Political Cartoon in Ecuador
Exploring a chilling-effect after the sanction against ‘Bonil’ and El Universo
Keywords:political cartoon, chilling-effect, freedom of speech, Ecuador, newspaper
Cartoonist Xavier Bonilla and El Universo newspaper were sanctioned in 2014 after publishing a cartoon which, according to the sanction, motivated social agitation and was inaccurate. Against a backdrop of continuous friction between Rafael Correa’s government and private media in Ecuador, the text examines if the sanction created an environment of fear or self-censorship (chilling effect) in other cartoonists in Ecuador. For the analysis, 81 cartoons from three newspapers were monitored and analyzed during the month following the February 23th elections in Ecuador, in which the results were not as favorable for the government as in several previous elections. The results the paper shows signal there is no chilling-effect influencing how cartoonists draw cartoons or how they choose what to draw. On the other hand, it evidences that El Telégrafo, tough a public newspaper, eschews publishing cartoons portraying Correa or members of the majoritarian political party in Ecuador, Alianza País.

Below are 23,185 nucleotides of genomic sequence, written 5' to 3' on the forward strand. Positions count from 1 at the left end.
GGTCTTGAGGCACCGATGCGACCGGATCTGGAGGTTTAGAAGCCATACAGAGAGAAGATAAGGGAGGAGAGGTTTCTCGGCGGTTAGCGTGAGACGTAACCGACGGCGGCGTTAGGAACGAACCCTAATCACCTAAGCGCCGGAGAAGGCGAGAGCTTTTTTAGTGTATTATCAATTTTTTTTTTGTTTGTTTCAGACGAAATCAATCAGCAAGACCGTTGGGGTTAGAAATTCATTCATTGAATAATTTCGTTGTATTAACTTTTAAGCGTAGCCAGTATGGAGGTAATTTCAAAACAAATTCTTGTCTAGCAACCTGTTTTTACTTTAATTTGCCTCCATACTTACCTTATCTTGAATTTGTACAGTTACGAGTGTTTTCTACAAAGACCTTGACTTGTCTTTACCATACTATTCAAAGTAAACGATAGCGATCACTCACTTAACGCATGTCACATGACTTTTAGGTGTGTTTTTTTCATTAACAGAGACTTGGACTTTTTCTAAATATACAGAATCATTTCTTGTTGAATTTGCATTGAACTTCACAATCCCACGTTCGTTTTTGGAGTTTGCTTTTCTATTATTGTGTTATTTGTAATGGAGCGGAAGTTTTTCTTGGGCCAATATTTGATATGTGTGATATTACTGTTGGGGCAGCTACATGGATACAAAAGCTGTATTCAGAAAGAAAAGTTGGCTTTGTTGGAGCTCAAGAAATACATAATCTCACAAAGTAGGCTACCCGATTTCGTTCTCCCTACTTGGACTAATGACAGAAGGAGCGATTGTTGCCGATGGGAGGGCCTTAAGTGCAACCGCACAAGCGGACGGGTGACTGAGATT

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Politikon: The IAPSS Journal of Political Science by https://politikon.iapss.org/index.php/politikon is licensed under a Creative Commons Attribution-NonCommercial 4.0 International License.